Since Havard de Beaufort, Robidoux, and Lanoue had been sentenced to corporal punishment, the deputy king’s attorney, François Foucher, presented himself before the judge immediately after the sentences had been read to the accused to constitute himself an appellant before the Conseil Supérieur of Quebec against the condemnations, in compliance with chapter xxvi, article vi of the criminal ordinance of 1670, according to which any sentence to the galleys, corporal punishment, banishment for life, or the amende honorable had to be sent in appeal before a superior court. On 17 Sept. 1742 the court of appeal upheld the guilty verdicts reached by the Montreal tribunal but, as frequently happened, reduced the severity of the sentences. It modified Havard de Beaufort’s punishment by reducing the time to be served on the king’s galleys from five to three years but added flogging to the sentence handed down by the royal jurisdiction of Montreal. Instead of being sentenced to banishment, Lanoue had to appear before the councillors to receive a reprimand and pay a fine of three livres to the king. Robidoux was simply admonished by the councillors and given a fine of three livres which was intended to serve for the upkeep of prisoners. On 5 Oct. 1742 the executioner, Mathieu Léveillé, carried out in Montreal the sentences of the Conseil Supérieur.
Informed of this “sacrilege,” Bishop Pontbriand [Dubreil] of Quebec issued on 10 Sept. 1742 a pastoral order addressed to the clergy and population of Montreal. He ordered an adoration of the cross during a general procession of the faithful from the church of Notre-Dame de Montréal to the Bonsecours chapel. Later on, the bishop had the “desecrated crucifix” handed over to him. On 1 March 1744 he decided to entrust it to the Nuns Hospitallers of the Hôtel-Dieu of Quebec, who had made an amende honorable and taken general communion at the time of the desecration to make atonement for the “sacrilege.” The crucifix later became the subject of special veneration on the first Friday of October, and after 1782 the faithful, as well as the nuns, could obtain plenary indulgence by visiting the chapel of the Hôtel-Dieu where the crucifix was exposed.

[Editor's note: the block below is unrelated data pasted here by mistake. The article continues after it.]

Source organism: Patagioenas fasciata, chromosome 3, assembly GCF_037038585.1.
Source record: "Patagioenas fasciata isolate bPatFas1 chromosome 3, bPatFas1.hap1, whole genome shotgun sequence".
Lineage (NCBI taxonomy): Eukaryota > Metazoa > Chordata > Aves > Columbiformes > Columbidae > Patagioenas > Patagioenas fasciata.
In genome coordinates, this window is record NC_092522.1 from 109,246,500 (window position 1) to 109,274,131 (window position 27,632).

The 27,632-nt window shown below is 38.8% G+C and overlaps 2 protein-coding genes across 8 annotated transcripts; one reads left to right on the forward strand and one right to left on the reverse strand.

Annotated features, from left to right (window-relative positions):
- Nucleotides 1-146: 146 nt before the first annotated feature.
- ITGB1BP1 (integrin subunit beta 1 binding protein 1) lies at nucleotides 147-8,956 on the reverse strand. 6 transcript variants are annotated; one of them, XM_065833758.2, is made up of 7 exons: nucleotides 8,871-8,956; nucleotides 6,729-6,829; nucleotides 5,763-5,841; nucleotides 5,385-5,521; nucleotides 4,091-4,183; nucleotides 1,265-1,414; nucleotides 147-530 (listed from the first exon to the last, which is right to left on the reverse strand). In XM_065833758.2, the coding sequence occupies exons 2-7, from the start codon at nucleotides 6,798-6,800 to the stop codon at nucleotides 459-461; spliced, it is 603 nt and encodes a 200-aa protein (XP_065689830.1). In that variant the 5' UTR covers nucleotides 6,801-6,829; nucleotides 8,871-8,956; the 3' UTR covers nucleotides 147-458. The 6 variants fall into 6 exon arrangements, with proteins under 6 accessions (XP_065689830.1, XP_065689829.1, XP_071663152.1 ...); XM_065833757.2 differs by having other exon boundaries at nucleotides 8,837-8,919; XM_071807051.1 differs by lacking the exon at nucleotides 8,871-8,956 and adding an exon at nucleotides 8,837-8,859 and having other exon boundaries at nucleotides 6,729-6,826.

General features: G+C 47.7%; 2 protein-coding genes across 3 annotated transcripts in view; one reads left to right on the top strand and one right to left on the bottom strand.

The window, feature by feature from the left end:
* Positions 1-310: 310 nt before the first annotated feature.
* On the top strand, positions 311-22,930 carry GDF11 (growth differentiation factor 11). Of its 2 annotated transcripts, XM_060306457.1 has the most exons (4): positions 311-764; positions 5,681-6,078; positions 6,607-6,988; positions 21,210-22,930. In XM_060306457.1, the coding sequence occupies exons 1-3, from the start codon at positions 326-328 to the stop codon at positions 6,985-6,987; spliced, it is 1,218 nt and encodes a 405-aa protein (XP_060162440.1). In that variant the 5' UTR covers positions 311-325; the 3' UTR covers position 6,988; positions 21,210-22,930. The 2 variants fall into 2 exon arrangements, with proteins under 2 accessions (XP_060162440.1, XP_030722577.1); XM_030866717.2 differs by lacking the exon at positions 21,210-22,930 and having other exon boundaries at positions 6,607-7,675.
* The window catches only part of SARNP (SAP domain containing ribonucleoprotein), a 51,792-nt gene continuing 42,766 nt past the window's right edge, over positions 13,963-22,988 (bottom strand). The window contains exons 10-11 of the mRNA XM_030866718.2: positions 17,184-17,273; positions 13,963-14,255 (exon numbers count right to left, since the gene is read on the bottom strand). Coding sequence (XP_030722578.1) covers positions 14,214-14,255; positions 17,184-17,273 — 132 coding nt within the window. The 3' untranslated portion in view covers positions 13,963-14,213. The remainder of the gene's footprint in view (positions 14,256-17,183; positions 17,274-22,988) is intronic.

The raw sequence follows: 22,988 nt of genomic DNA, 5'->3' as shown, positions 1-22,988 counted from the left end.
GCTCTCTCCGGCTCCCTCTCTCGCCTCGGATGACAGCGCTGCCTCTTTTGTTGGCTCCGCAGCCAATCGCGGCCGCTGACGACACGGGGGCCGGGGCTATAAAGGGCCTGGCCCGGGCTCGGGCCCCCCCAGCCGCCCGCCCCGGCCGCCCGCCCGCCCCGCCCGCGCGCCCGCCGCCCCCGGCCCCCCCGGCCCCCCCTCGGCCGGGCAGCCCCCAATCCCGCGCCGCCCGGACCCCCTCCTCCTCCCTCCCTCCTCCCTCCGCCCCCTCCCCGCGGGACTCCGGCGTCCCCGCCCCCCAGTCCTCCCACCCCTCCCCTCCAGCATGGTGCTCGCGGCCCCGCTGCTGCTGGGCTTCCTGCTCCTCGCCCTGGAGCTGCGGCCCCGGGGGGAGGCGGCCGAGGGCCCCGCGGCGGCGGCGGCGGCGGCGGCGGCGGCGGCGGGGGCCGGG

In the autumn of 1742 François-Charles Havard de Beaufort, dit L’Avocat, went on the king’s ship to France to be sent to the king’s galleys. After that no more is heard of him. In the history of sorcery in New France he was only a “false sorcerer,” of a kind to be found in France at the time. He used his talents as a good talker and public entertainer to take advantage of the credulity of simple and naïve people and to make ill-acquired gains at their expense.
AN, Col., B, 76, f.376 (copy at PAC). ANQ, NF, Documents de la juridiction de Montréal, XVII, août 1742; NF, Registres du Cons. sup., registre criminel, 1730–1759, ff.72v–75v. ANQ-M, Procès fameux 1734–1756, affaire Havard de Beaufort, 30 juin–13 août 1742. Bornier, Conférences des ord. de Louis XIV, II, 369–72. Mandements des évêques de Québec (Têtu et Gagnon), II, 19–21, 33–34. Raymond Boyer, Les crimes et les châtiments au Canada français du XVIIe au XXe siècle (L’Encyclopédie du Canada français, V, Montréal, 1966), 303–5.